Take Me Harder
(Texas Bounty #3)
by Jackie Ashenden
An ex-con with a bad-boy reputation falls for his childhood sweetheart—a good-girl cop chasing a ruthless killer—as the Texas Bounty series gets steamier than the Lone Star State.
Rush Redmond never expected freedom to taste so bittersweet. He spent eight years in jail doing someone else’s time, and for what? As an ex-con, Rush can’t work as a bounty hunter like his brothers—not in Texas. Better to drown his sorrows with a stiff drink and soft curves. Too bad the temptation he craves is a redhead with a badge: Ava St. George. Once upon a time, Rush would’ve done anything for the sheriff’s innocent daughter. Now he’s fighting the urge to let her sweet-talk him into some trouble he can’t afford.
Even though she’s a cop, Ava knows that sometimes justice means pushing the boundaries of the law. To track down her mother’s killer, she turns to the man with the county’s criminal underworld in his little black book. The boy she knew is still drop-dead gorgeous, with panty-dropping charm as smooth as his smile. But his sculpted arms and the menacing gleam in his eyes scream “Don’t mess with me.” Yet Ava needs Rush more than ever—in more ways than one.
I would like to start off by saying that this has been my favorite so far in the series, don't worry if you haven't read Take Me Deeper or Make It Hurt yet this can be read as a standalone, but I do suggest you read the first two books in the series because they were definitely enjoyable reads.
Rush Redmond is a complex character there is a lot that I cannot share because they would be spoilers to the story but I can tell you that he has spent the last eight years in prison for a crime that he didn't commit and now that he's out he hasn't done much other than getting drunk and spending a LOT of time with Candy, a stripper at Sugar Daddy's.
Ava St. George is a wonderful combination of fierce yet naive, as a police officer she knows what to do to get things done but as a woman...yeah she's a bit clueless. Take her Virgin status out of the equation because all virgins are a bit clueless when it comes to their first time, but this poor girl grew up without her mother, she was killed in the line of duty when Ava was just a little girl, and she has no female friends that she can confide in or even get help from with how to dress like a woman instead of a gender neutral kid. I think it was her naivete that I found so endearing.
There is a bit of an age gap between Rush and Ava, ten years to be exact, so he is wayyyyyy more experienced than she is, obviously since she's still a virgin, but they always had a connection even when they were younger Rush was the one that talked with her and gave her milk and cookies when she and her father were visiting the Redmond family. That may seem a little creepy to some but I believe it added to the story of how they were always there for one another even at a young age.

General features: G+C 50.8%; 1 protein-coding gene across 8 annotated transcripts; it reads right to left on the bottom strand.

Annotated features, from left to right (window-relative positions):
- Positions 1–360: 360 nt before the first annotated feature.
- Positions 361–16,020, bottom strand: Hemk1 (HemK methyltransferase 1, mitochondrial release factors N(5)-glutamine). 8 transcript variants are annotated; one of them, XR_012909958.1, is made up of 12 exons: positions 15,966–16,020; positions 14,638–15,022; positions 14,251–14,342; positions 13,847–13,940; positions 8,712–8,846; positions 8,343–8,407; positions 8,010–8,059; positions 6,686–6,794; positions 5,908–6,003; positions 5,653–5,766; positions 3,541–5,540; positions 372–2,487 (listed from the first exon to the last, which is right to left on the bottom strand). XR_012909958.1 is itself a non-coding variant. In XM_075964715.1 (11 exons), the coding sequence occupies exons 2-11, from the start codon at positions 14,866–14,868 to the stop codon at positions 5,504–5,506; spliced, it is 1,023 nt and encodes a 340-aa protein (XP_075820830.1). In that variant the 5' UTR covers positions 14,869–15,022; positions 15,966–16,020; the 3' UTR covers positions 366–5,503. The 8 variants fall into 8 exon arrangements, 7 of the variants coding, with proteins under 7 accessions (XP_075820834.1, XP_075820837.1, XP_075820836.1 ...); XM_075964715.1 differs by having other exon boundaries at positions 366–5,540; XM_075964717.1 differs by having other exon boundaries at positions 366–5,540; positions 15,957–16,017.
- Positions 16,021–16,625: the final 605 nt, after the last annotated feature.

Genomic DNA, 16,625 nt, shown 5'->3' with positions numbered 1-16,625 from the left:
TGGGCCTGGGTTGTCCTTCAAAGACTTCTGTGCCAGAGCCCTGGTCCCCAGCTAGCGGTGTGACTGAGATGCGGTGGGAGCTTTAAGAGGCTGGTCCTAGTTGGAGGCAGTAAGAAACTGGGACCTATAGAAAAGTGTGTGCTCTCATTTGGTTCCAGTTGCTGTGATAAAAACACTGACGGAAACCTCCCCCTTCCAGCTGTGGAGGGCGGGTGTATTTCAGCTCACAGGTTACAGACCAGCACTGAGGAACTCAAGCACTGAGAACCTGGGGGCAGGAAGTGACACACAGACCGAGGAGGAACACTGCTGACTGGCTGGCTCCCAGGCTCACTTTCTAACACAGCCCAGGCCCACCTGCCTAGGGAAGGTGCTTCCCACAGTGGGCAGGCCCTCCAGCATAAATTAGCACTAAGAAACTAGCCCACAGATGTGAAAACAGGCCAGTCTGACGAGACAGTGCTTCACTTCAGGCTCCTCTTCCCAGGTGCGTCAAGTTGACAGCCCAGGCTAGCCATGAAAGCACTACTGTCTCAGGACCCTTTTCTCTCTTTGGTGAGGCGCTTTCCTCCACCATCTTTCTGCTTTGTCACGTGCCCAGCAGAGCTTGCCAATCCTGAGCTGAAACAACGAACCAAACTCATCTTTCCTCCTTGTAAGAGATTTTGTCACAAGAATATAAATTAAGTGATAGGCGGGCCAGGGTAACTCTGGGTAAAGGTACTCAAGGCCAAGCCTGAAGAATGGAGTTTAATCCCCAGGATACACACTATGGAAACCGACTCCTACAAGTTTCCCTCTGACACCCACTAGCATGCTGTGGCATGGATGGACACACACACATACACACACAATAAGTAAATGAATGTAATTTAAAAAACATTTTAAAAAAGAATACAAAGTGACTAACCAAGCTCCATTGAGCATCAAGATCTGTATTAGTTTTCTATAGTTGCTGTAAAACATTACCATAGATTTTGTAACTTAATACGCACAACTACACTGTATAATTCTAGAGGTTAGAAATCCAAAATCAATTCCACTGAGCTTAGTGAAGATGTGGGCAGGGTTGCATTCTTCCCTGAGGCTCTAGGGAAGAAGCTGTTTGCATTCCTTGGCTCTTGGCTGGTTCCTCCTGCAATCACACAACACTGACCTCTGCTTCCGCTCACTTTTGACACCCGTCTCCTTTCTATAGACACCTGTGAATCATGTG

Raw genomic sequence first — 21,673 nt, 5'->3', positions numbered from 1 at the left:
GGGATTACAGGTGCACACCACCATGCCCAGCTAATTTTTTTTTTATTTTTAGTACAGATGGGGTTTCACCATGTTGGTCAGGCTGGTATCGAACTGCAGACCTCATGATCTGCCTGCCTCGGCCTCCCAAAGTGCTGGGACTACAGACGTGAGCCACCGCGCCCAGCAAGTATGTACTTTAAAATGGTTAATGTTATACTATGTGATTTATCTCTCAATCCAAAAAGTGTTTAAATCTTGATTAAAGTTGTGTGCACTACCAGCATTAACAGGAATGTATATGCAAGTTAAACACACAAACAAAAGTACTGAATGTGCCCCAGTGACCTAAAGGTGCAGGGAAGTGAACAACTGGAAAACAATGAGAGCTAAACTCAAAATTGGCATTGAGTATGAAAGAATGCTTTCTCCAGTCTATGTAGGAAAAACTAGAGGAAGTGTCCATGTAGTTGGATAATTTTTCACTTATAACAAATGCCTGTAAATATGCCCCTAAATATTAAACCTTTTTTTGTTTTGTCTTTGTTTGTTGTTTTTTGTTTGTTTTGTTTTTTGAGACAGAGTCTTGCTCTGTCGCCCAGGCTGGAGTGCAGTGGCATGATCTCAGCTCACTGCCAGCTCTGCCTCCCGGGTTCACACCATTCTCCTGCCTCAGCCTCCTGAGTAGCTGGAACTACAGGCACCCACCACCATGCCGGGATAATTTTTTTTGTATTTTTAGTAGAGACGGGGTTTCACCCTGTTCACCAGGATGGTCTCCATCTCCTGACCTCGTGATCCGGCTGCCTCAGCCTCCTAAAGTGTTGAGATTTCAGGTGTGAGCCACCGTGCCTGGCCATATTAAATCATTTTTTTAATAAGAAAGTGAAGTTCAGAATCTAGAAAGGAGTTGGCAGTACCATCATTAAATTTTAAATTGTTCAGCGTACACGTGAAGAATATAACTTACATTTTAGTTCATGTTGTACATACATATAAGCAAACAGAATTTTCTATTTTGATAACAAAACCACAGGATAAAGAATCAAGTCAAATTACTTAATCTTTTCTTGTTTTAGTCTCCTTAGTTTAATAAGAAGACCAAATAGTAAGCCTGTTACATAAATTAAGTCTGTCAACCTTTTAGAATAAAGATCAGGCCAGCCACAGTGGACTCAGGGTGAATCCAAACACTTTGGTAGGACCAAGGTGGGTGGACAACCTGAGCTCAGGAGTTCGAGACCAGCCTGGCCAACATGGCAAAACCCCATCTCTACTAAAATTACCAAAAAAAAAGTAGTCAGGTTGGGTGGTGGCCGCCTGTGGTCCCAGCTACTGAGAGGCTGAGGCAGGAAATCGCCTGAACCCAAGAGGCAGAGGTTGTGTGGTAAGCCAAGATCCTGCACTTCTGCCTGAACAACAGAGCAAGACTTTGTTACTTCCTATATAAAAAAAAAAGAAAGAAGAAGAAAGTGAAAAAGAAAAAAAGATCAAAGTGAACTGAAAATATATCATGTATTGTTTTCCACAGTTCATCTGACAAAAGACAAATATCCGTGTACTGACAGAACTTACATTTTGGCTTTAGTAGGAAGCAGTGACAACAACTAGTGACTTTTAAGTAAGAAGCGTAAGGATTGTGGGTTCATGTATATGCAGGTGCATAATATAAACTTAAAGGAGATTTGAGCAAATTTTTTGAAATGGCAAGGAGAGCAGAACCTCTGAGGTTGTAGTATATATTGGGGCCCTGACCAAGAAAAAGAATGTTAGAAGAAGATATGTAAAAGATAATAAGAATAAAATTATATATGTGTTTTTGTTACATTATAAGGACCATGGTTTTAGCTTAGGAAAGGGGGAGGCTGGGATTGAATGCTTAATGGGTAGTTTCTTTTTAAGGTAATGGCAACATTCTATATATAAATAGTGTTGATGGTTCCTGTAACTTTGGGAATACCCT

Ava is on the hunt for the man that she believes killed her mother, this is a total shock to Rush because there is someone already in prison serving time for that crime, but when Ava enlists his help in finding the real killer things get more complicated than either of them expected.
This was a great read, as I mentioned before this is my favorite in the series so far....that may change when Quinn's story is released. During chapter eighteen I was balling so be prepare to have some tissues handy. Jackie Ashenden has a way of spinning a story so that you are so engrossed you feel as if you are right there watching it play out right in front of you.
(the excerpt below was posted in Jackie Ashenden's newsletter recently)
Take Me Harder Excerpt
Contrary to popular rumor, Rush Redmond hadn’t actually killed anyone.
Oh sure, he’d gone to jail for the manslaughter of a woman, that was an undeniable fact. But what people didn’t know was that he was innocent.
He’d been in jail for eight years, doing time for someone else.
He didn’t mind that no one knew, that everyone thought he was guilty. There were bonuses to being thought of as a mean-ass motherfucker. He didn’t regret the choice he’d made to take the fall either, though there had been times when he might have, if he’d allowed himself to.
What he did regret was the eight years of celibacy that jail sentence had earned him. Eight years without a woman was a damn long time for any guy, let alone a guy like him.
On the other hand, it made him appreciate occasions like this one, sitting at a table with a cold beer in his hand, watching a woman dressed in very little spiral slowly around a large silver pole in time to a sexy beat.